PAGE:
The Very Rev. Rob Courtney
Fr. Rob is the Rector of St. Paul's Episcopal Church & School
I recently attended a training in mediation and conflict resolution with the Lombard Mennonite Peace Center in Chicago, IL. It was probably one of the best continuing ed trainings I've ever attended, and I'm grateful for the opportunity. I learned a lot that was new to me, and got a refresher on a lot of other things. One was a refresher on the differences between forgiveness, reconciliation, and apology.
Forgiveness is a difficult topic for many people. The Bible has a lot to say about forgiveness, and it's a pretty important component of the Christian faith. That does not stop people from questioning what it's really about. "Does Jesus just want us to let people walk all over us? Are we supposed to be doormats for the sake of non-retaliation and forgiveness?"
Absolutely not! Since people ask me about this pretty regularly, I thought I'd share four things that I was reminded of at the recent training.
1. Forgiveness is not forgetting
"Forgive and forget," people will sometimes say. Absolutely not. Forgive, yes, but don't forget! Remembering the wrong doing helps to keep us safe from further harm. In his book The End of Memory: Remembering Rightly in a Violent World, the theologian Miroslav Volf argues "that it is important not merely to remember, but to remember rightly. . . . To remember a wrongdoing is to struggle against it."
We don't want to remember in a way that continues to make us live the hurt over and over, or to remember in a way that makes us hate the wrongdoer. Remembering rightly, as Volf describes in his book, means protecting ourselves, as well as seeking justice for others.
2. Forgiveness is not excusing another's action
One of the big mistakes people make about forgiveness is believing that it's about letting the wrongdoer off the hook. No. Forgiveness does not mean condoning the bad behavior of others. It's about you! It's about the person who was wronged. In fact, you can forgive someone even if they've never apologized because we don't forgive for their benefit. We forgive for our own benefit. It's about you not holding on to bitterness and anger. I've heard it said that a refusal to forgive, and nursing grudges and resentments, is like drinking poison and hoping the other person will die.
"Refusal to forgive, and nursing grudges and resentments, is like drinking poison and hoping the other person will die."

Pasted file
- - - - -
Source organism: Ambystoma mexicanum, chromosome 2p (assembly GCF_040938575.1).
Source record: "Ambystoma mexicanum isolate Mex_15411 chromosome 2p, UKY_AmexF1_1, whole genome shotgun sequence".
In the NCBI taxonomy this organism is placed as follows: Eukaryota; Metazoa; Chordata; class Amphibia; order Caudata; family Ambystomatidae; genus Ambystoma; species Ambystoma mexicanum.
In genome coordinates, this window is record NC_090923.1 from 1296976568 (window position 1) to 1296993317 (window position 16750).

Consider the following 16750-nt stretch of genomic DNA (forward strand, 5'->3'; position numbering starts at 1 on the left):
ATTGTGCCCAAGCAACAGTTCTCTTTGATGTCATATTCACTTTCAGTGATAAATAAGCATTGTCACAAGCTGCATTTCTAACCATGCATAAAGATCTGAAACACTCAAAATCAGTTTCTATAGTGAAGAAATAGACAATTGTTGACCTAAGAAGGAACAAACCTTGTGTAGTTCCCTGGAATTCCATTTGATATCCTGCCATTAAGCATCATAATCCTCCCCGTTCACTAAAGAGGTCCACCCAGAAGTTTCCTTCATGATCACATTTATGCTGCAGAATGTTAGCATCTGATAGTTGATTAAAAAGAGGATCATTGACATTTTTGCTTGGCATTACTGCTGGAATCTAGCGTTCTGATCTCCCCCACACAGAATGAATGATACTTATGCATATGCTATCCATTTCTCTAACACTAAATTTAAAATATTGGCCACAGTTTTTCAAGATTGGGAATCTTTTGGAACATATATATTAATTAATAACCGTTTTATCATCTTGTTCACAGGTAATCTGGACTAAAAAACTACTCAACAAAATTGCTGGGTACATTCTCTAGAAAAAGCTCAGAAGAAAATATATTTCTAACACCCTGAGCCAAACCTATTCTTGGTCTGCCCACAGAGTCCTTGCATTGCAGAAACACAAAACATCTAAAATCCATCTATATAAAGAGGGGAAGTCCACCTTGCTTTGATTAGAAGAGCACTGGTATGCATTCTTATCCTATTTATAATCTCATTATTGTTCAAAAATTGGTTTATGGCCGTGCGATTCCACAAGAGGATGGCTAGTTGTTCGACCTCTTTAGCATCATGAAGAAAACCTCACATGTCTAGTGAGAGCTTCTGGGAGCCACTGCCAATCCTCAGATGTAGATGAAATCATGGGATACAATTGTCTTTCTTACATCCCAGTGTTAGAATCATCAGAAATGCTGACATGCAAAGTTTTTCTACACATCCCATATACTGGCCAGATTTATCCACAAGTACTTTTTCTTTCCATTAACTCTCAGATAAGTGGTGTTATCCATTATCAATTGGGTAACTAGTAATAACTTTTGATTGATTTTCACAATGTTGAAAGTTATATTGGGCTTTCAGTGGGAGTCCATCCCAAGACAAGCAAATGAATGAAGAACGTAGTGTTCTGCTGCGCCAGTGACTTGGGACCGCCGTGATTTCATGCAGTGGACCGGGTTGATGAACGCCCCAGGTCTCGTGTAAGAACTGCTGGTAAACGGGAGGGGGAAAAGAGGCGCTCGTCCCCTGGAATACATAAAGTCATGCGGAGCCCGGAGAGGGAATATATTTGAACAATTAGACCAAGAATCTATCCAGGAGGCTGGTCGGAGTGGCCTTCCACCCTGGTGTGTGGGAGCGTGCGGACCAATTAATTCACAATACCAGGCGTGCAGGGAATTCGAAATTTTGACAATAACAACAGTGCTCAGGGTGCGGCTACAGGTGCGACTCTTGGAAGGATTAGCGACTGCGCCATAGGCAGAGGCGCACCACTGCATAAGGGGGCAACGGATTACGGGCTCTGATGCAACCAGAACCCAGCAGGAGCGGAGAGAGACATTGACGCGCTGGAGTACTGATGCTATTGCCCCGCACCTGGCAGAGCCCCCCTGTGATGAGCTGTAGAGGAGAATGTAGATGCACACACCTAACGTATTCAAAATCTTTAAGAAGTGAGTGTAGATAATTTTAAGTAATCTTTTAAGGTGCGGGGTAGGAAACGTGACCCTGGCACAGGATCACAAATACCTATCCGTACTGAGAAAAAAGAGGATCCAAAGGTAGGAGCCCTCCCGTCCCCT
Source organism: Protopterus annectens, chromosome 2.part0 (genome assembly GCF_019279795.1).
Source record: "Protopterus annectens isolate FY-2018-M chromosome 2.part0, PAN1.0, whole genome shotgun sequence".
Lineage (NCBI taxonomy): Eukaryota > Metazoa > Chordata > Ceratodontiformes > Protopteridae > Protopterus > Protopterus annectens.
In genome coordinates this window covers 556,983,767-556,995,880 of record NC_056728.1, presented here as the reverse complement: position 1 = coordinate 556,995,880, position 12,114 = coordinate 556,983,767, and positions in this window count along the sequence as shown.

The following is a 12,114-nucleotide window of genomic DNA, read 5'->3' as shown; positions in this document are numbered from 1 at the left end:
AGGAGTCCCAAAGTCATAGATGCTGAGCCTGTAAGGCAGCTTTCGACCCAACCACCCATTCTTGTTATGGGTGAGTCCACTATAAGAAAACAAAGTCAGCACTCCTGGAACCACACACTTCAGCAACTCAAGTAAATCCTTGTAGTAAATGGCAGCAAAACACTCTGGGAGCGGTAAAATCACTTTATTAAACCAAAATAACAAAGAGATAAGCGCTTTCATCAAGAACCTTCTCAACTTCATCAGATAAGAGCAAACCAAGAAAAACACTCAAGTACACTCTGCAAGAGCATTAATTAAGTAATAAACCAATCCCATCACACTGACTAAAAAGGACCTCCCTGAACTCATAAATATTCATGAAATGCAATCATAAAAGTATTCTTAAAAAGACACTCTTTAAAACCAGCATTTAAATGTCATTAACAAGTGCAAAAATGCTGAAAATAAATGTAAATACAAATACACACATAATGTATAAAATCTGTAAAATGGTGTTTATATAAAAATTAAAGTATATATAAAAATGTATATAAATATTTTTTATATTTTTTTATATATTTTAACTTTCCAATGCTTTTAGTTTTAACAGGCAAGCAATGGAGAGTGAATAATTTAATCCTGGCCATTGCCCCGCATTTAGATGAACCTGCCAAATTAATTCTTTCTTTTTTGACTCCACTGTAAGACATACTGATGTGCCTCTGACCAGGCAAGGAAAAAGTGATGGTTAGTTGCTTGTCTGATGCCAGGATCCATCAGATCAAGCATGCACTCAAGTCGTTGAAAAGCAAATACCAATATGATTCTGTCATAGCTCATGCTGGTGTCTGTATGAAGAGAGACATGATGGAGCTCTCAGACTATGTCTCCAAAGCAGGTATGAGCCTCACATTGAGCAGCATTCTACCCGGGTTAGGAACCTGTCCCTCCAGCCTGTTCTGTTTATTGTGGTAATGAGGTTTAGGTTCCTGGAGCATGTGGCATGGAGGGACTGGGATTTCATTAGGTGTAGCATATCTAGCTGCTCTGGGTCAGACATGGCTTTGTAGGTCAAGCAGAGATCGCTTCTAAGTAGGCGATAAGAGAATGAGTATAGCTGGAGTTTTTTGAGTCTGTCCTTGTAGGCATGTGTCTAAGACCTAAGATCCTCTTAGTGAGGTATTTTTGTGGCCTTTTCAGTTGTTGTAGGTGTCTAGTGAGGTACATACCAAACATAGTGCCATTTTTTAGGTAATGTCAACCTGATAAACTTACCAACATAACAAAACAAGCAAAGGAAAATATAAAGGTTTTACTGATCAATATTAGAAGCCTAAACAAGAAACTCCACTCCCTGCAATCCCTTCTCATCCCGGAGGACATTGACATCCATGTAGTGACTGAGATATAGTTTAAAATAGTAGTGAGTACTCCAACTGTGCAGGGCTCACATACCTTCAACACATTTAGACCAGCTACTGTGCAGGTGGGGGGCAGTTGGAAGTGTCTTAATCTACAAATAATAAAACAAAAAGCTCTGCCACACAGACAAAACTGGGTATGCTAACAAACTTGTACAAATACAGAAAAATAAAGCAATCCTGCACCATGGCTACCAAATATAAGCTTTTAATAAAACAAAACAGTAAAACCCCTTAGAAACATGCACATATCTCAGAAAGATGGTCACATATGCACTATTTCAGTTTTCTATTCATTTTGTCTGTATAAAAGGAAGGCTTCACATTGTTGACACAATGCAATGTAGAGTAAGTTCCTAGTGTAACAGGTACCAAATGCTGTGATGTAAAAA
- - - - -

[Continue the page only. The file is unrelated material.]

Someone who has done something wrong can receive forgiveness, yet still face the consequences of their actions. Forgiving someone also doesn't mean you will necessarily remain in relationship with them because . . .
3. Forgiveness is not necessarily reconciling
This one surprises people, but it's true: forgiveness and reconciliation are two different things. Imagine someone in an abusive relationship doing the hard work of being able to forgive their abuser. Forgiving them would mean letting go of bitterness and resentment for the victim's own sake, but that doesn't mean it's wise or safe to maintain the relationship. Reconciliation is step beyond forgiveness because it means restoring relationship, which may not be what's best for either party.
As the Mennonite Peace Center explains, "People who have been harmed by others are more willing to renegotiate a relationship when they know three things: 1) That there is essential agreement as to the nature of the violation, 2) that the other person acknowledges the hurt and pain that the violation caused, and 3) That the offending person will make an apology for the hurt and pain that the violation caused."
Even then, a restored, reconciled relationship may still look different from the way it did previously, depending upon the circumstances.
4. Forgiveness is not intended to set others free
This has already been said in another way above, but again, forgiveness does not mean absolution from consequences. Think about how this works in a relationship between a parent and a child. A parent may forgive a teenager for sneaking out of the house to attend a party, but forgiving them and restoring right relationship does not mean the teenager isn't still grounded.
In a more serious scenario, someone who commits a crime may (or may not) sincerely apologize, the victim may express forgiveness, but the criminal will still face jail time.
Forgiveness is not a free pass.
What, then, is forgiveness?
"If," the Peace Center asks, "forgiveness is not pardoning, condoning, excusing, forgetting, denying, or even reconciling, then what is it? How can genuine forgiveness best be defined and understood so that it can do its work of healing in your life?"
Here's what they say: "Forgiveness is the process of reframing one's anger and hurt from the past, with the goal of recovering one's peace in the present and revitalizing one's purpose and hopes for the future."
"Forgiveness is the process of reframing one's anger and hurt from the past, with the goal of recovering one's peace in the present and revitalizing one's purpose and hopes for the future."
What do you think of that definition? Does it offer you a new way of thinking about it?
What I hope you'll remember most is that forgiveness really is about you letting go of the anger and hurt that can tear you apart. It's not about the other person at all as the definition above shows. It's about me having person agency, taking control of reframing the pain and anger I feel, and refusing to transmit it out into the world any further. I believe God asks us to forgive because ultimately it's good for us.
Maybe, too, that's why God eagerly forgives us. God's divine forgiveness may benefit us . . . but maybe it benefits God, too.